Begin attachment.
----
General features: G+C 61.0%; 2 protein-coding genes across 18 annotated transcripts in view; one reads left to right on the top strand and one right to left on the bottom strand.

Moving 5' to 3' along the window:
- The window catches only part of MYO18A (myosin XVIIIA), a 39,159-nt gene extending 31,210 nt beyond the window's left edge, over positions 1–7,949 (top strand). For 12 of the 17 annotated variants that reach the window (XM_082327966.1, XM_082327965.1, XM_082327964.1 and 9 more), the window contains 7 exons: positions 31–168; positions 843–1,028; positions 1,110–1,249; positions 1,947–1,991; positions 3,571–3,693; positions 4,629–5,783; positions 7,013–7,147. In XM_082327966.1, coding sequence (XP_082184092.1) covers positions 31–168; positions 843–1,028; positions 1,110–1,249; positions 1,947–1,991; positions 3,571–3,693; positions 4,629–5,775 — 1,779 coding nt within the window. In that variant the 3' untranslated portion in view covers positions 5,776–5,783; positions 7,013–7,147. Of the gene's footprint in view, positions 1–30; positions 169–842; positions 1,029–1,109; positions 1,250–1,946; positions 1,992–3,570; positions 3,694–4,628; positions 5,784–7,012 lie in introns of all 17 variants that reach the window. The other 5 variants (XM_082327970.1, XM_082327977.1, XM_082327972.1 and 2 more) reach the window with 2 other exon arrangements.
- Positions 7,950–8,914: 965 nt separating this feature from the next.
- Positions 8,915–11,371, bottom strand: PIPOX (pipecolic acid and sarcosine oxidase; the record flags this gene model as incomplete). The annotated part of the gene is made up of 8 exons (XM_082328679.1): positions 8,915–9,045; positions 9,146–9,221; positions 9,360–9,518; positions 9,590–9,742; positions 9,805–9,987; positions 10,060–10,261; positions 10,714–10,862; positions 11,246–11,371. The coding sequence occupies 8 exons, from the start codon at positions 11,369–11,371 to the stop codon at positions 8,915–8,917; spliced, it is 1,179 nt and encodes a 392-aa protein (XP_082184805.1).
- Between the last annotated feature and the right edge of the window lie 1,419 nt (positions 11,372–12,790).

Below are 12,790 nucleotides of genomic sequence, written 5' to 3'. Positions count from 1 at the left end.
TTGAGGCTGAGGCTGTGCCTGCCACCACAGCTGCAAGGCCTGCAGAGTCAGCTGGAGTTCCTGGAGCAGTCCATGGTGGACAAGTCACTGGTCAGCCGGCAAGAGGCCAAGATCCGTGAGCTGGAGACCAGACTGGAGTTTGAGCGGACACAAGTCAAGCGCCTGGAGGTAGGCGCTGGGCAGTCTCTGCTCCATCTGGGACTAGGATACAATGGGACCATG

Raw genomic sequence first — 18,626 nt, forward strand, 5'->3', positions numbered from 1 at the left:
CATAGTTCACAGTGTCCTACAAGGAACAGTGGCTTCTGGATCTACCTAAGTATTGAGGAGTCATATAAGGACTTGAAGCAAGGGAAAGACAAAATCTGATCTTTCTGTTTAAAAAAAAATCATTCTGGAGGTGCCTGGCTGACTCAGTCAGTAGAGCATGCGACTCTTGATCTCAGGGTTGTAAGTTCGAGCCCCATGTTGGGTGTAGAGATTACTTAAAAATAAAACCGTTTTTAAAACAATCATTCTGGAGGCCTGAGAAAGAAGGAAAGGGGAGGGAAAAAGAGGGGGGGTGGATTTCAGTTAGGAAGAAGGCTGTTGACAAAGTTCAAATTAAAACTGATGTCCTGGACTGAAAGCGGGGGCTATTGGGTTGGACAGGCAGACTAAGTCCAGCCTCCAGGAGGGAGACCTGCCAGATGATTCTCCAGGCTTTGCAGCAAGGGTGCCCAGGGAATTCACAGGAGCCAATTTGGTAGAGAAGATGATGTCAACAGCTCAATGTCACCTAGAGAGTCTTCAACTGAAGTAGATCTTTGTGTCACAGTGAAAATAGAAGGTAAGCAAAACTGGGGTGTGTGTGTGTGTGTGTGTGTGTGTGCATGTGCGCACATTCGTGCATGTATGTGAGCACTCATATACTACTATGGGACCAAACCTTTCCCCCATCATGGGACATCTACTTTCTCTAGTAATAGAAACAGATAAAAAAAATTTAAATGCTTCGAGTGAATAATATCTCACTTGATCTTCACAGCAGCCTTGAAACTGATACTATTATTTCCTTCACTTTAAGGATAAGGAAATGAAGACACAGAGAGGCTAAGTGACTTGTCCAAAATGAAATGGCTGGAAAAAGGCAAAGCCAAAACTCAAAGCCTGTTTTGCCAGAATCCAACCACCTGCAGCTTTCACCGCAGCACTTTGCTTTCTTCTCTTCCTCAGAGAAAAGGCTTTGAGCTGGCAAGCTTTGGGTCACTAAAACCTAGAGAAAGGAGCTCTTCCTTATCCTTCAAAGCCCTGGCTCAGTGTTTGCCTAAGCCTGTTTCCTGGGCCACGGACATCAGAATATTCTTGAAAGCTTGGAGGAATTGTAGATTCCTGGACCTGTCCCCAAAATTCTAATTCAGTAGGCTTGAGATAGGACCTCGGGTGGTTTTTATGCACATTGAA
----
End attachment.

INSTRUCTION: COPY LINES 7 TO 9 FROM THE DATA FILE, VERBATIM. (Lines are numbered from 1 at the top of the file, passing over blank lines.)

Below are 12,790 nucleotides of genomic sequence, written 5' to 3'. Positions count from 1 at the left end.
TTGAGGCTGAGGCTGTGCCTGCCACCACAGCTGCAAGGCCTGCAGAGTCAGCTGGAGTTCCTGGAGCAGTCCATGGTGGACAAGTCACTGGTCAGCCGGCAAGAGGCCAAGATCCGTGAGCTGGAGACCAGACTGGAGTTTGAGCGGACACAAGTCAAGCGCCTGGAGGTAGGCGCTGGGCAGTCTCTGCTCCATCTGGGACTAGGATACAATGGGACCATG

Raw genomic sequence first — 18,626 nt, forward strand, 5'->3', positions numbered from 1 at the left: